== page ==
Whether it’s the critical fans, exposure of the business, realizing that their favorite wrestlers aren’t the men they portray on TV, or the dirt sheets that reveal spoilers, many fans believe the internet has ruined their love for the business. Personally, I’ve become a bigger fan because of the internet of professional wrestling, but I of course carry a lot of bias because I am able to voice my opinion every week about wrestling to a worldwide audience. It’s uncommon to go to your average coffee shop and have a conversation with a stranger about WWE than a sports game, movie or even a TV show. The reason is wrestling fans aren’t the most voiced fans out there, but the internet has allowed us to come together and discuss everything. But I still cannot deny that the internet has made me a more critical observer, which has made marking out almost obsolete.
Back when I started wrestling, I would quite frankly mark out on every show if Stone Cold Steve Austin won. I was never the kind to jump up and down, but inside I felt warmer than a hot fire on a cold day. There are some rare scenarios where I do become overly joyful for something to happen, one of which that happened very recently. The scenario I am talking about is Brock Lesnar’s return. Everyone who was a wrestling fan for the most part knew Lesnar signed a deal with the WWE, but nobody expected when he’d show up, though. Some believed that he’d be at Wrestlemania, while others believed they would wait until either Summerslam or next Wrestlemania.
At the end the Raw that followed Wrestlemania, Cena called out the Rock right after the entire arena chanted for Brock Lesnar. The long wait for the Rock foreshadowed that he wasn’t, leaving me in suspense and hope that it was Lesnar. Once I heard his theme, I said to my friend, “Wow, they pulled the trigger!” To cap the moment off, he suckered Cena into an F-5 and kicked his hat like a football. It was truly a segment that a fan can only experience once in a lifetime and one that someone can re-experience again and again. Just when it couldn’t get better, the WWE put together one of their best video packages ever and Lesnar cut the best promos ever about how he’s going to legitimize the company, explained his actions, and showcased how much of an asshole he truly is.
“I’m not a superstar, I’m an ass kicker. I am Brock Lesnar, that’s it. I left the WWE, everybody thought, here’s a guy, there’s no way in hell he’s gonna make it in the UFC, but I climbed that mountain and became UFC Heavyweight Champion of the world and I proved everybody wrong. Why did I come back to the WWE? This isn’t a feel-good moment. This isn’t ‘Oh I miss coming through the curtain, I miss all the fans.’ At the end of the day, I don’t care about anybody but Brock Lesnar. For me this is strictly business. We need a guy to legitimize this company and Brock Lesnar is that guy. We’re tired of John Cena’s bullcrap. John Cena is not the real guy. The only reason John is in the spot that he’s in is because I left. If I was still around for the last eight years, John Cena’s the guy that’d be carrying my bags into the building. There’s nothing about Brock Lesnar that’s fake. It was very evident last week when I took John Cena down and busted his mouth open. This is real. What’s running through John Cena’s mind? I don’t give a crap what’s running through his mind. What’s more important is what’s running down his leg. Piss. The guy’s scared. Shitting his pants is what he’s doing. This isn’t a wrestling match on April 29, this is an ‘Extreme Rules’ match. I got one objective in mind: Utter freakin’ chaos. Bring the pain to John Cena. I’m comin’ for a fight John Cena. What makes me happy? Beatin’ people up, that makes me happy.”-Brock Lesnar.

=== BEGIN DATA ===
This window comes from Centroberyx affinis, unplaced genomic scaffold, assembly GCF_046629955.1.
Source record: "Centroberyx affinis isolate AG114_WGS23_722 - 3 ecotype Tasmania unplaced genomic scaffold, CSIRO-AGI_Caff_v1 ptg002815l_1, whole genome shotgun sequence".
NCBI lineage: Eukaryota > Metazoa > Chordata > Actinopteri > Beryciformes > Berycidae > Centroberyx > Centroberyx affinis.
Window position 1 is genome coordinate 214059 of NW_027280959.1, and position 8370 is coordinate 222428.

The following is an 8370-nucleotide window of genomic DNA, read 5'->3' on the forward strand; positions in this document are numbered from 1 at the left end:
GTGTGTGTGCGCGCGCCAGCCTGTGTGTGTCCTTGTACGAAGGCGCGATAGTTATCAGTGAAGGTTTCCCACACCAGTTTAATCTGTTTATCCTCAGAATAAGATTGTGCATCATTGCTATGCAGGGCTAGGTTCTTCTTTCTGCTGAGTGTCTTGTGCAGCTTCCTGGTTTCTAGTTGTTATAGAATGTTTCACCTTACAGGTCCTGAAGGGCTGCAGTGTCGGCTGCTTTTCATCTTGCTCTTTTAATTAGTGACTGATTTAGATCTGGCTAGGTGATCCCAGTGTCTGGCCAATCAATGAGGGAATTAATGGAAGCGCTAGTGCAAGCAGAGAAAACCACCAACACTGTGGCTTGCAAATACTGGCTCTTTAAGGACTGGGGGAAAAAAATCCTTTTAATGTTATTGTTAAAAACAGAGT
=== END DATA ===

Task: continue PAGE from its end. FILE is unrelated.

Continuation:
The Speed Bump:
Heading into Cena and Lesnar’s epic encounter, the majority believed there was only one irrational thing to do: have Lesnar lose to Cena. Frankly, it didn’t matter that much how Lesnar won as long as he did. Instead, the WWE paid Lesnar 5 million dollars for a limited amount of dates to put over the top figurehead of the company, who’s reached the peak of popularity a long time ago. But because the match was so well-done, I felt like there had to be something to justify it and in hindsight there was. The reasons why Lesnar lost were because he became overzealous and Cena was lucky. Furthermore, Lesnar hurt Cena so badly that he announced that he was taking a league of absence, which made it feel like a rematch down the line. So it wasn’t like all hope was lost.
The next night things appeared to be improving: Lesnar broke Triple H’s arm and Cena was going to give a farewell on TV. Then, I heard Big Johnny say that he’ll name John Cena’s opponent at Over The Limit, but I felt like there was no way the WWE could be that stupid. As a result, I eagerly watched John Cena’s promo. He rambled on about how there’s a difference between being hurt and injured and other shit that foreshadowed that he wasn’t going anywhere. That led Big Johnny coming out to name Cena’s opponent at Over The Limit. We found out that Cena would be facing Johnny and that led to a god-awful match where the Big Show turned on Cena, which fooled nobody.
To recap, Cena, who needed time off to heal and reform his gimmick, stayed on TV to feud with the general manager and someone he has feuded with a million times (and never had a good match with) instead of taking time off to help Lesnar’s dominance feel more believable. Oh, and I also read that Lesnar wasn’t going to get his rematch. The point was just to put their figurehead over.